How to Pay for Your Loved One’s Funeral

Your loved one has passed away. If your loved one is like most Americans, you may be left in the dark about his or her final wishes. In addition to the many emotions you are feeling, you have yet another burden–paying for the funeral, a cost that continues to rise in America. Once all funeral-related costs are factored in, the typical traditional funeral service will cost the average family $8,000 – $10,000.

So, what do you do? It may be a good idea to start by speaking with your loved one’s close friends, family members and professional acquaintances. These conversations could uncover whether a life insurance policy is in place, a will exists or if funeral arrangements were funded prior to their departure. [Read more…]

Fox 8 News: 3 Ways to hurricane proof your finances

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On August 29, 2005, who knew an evacuation order would be the last time I would see New Orleans as I knew it. A “hurricane trip” as I referred to it happened frequently, so why would this time be anything different? My “hurricane trips” would usually turn out to be short vacations and time off from work.  So, to be honest, I actually looked forward to it!  But this time would be different. Hurricane Katrina destroyed my home, my personal belongings and left me homeless. More importantly, I was now faced with many financial uncertainties.

With the start of hurricane season, how can you protect yourself financially?

Make a “To Go” System

Using a simple accordion folder, create tabs using a checklist for important financial documents that may be necessary in case of an evacuation order.  Your folder should include the following items:

  • Insurance documents
  • Titles and deeds
  • Birth certificates and social security cards
  • Photographs of personal property
  • Tax returns
  • Irreplaceable items (pictures, rare coins or currency, etc.)
  • Wills

Oftentimes after a disaster, many government agencies and organizations require these documents.  Therefore, it is a great idea to have them on hand.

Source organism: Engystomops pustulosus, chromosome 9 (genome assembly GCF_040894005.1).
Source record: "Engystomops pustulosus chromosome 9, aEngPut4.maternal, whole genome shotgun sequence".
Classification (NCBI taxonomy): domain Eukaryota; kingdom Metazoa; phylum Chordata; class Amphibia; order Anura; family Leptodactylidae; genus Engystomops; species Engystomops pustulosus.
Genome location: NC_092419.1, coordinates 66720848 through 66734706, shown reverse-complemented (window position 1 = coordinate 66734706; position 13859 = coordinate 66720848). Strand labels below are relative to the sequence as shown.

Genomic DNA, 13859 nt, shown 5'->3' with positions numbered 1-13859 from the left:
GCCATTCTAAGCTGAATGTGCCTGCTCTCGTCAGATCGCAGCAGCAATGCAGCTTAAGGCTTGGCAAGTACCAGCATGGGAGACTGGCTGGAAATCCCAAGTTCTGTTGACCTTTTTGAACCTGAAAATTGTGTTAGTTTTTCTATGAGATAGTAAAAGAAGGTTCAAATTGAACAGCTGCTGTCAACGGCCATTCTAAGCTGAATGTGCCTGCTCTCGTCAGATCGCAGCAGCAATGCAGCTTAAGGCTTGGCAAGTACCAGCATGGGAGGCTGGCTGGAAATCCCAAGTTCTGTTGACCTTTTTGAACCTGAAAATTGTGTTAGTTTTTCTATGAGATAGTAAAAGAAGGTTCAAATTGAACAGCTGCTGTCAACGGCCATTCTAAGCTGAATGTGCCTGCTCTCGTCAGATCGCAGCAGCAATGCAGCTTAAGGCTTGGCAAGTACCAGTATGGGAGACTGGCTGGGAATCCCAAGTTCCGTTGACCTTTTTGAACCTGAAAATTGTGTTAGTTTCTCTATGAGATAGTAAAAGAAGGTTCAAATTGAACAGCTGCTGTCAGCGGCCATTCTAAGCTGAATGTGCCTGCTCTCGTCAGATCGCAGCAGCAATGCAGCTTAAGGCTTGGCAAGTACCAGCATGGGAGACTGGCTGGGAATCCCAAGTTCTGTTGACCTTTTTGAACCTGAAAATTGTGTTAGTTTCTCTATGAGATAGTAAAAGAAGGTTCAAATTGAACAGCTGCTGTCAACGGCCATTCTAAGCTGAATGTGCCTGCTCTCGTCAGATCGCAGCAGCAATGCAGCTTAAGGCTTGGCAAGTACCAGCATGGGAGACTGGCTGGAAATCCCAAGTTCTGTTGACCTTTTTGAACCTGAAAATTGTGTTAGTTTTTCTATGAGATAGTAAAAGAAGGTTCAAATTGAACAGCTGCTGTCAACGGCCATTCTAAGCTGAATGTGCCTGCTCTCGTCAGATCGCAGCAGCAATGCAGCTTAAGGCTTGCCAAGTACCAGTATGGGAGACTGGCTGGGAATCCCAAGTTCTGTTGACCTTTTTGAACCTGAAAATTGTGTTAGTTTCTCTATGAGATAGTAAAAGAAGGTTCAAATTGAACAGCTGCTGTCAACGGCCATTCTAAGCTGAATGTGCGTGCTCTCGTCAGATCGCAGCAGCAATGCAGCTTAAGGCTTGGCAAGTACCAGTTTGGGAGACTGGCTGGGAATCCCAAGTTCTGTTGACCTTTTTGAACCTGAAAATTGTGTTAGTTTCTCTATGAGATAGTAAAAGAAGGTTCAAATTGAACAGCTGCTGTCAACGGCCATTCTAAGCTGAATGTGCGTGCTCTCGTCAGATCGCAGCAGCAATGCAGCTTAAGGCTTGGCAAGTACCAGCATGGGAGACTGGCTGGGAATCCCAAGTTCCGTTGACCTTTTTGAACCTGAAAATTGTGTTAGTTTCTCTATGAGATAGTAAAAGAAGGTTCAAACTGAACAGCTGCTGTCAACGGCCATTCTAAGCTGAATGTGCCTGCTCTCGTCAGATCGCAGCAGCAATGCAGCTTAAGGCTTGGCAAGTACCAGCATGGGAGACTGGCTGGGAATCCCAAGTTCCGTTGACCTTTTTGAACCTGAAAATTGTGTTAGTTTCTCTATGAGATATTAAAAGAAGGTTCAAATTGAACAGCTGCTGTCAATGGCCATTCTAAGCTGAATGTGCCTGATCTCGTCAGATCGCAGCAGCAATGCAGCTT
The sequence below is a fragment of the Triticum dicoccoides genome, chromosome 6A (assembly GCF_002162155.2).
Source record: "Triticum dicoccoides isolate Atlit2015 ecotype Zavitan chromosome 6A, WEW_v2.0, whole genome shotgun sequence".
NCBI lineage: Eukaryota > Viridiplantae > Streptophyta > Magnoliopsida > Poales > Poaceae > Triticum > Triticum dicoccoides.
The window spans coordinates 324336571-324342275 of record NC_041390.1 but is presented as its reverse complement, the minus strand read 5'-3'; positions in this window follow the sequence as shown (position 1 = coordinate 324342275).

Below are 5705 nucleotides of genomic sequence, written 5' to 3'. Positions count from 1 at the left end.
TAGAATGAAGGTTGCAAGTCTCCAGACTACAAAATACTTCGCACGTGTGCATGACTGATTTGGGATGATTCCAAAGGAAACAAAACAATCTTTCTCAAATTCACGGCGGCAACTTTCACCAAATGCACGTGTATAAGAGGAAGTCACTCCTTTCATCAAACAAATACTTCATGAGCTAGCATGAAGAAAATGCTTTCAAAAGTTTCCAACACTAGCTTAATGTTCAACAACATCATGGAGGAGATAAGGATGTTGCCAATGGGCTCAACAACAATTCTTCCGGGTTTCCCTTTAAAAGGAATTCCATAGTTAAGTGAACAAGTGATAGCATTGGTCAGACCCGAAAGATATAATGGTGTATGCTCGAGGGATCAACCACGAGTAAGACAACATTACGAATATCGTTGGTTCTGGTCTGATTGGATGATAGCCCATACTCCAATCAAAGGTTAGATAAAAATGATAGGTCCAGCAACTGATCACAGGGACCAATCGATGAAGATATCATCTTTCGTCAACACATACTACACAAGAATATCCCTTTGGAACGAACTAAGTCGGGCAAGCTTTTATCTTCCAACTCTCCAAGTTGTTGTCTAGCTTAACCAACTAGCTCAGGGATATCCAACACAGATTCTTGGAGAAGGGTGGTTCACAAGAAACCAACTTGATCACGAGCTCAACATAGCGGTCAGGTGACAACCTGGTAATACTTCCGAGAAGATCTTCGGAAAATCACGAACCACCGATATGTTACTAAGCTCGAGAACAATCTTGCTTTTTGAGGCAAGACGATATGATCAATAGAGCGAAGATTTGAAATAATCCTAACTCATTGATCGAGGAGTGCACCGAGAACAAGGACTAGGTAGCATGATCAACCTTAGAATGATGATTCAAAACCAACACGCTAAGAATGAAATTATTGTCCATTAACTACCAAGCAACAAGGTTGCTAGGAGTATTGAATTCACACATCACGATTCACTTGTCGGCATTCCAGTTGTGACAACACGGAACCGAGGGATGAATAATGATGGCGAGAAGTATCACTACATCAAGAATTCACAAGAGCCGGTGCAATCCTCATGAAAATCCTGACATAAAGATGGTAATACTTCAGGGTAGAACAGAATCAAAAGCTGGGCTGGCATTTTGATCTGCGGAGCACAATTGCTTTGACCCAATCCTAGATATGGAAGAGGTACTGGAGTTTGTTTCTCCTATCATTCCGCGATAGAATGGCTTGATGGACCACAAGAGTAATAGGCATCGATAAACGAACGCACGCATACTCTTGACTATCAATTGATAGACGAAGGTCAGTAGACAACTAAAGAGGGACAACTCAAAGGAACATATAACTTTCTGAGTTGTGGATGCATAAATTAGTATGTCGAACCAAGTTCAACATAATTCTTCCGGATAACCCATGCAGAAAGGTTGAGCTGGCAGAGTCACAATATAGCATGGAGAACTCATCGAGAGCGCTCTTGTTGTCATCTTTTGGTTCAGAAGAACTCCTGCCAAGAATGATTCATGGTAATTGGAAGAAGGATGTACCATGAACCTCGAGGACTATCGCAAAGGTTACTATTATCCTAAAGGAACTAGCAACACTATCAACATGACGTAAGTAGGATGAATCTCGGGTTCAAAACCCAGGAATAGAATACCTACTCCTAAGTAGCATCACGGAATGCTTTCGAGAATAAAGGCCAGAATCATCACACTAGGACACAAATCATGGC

Review your insurance

Depending where you reside, it is important to make certain you insure against all risks that can affect your area. During Hurricane Katrina, many residents did not have adequate insurance because they only carried homeowners insurance but neglected to carry additional flood insurance policies. Take time to visit with an insurance agent to determine whether you should carry additional insurance beyond your basic homeowner’s policy.

Keep Cash on Hand

Quite often you may hear, save some cash in case of a disaster. But, I am here to tell you not only save cash, but keep cash on hand. I can recall during Hurricane Katrina how difficult it was to access funds from ATMs.

Since I banked locally, not only was I out of pocket, but my financial institution was as well! So make certain you take some cash when you evacuate. It can go a mighty long way.

Remember: your choice, your future!

Kemberley Washington is a certified public accountant and professor at Dillard University.  Check out her ebook Let your budget inspire you!

Did you make it rain in 2014 but couldn’t afford to make it drizzle? 3 Financial Tips for the New Year!

6679444993Hey, listen! Making it rain doesn’t necessarily have to be in the club! It could be at Macy’s One Day Sale, impressing your friends, or simply spending money that should have been set aside for bills.

One of my favorite passages in the Bible reminds us to consider our ways! Haggai 1:6-7 reminds us that although we make a lot, we are unable to keep any of it.

So, if in 2014 you found yourself “making it rain” in all the wrong places, here are a few tips to get a handle on your finances for 2015. [Read more…]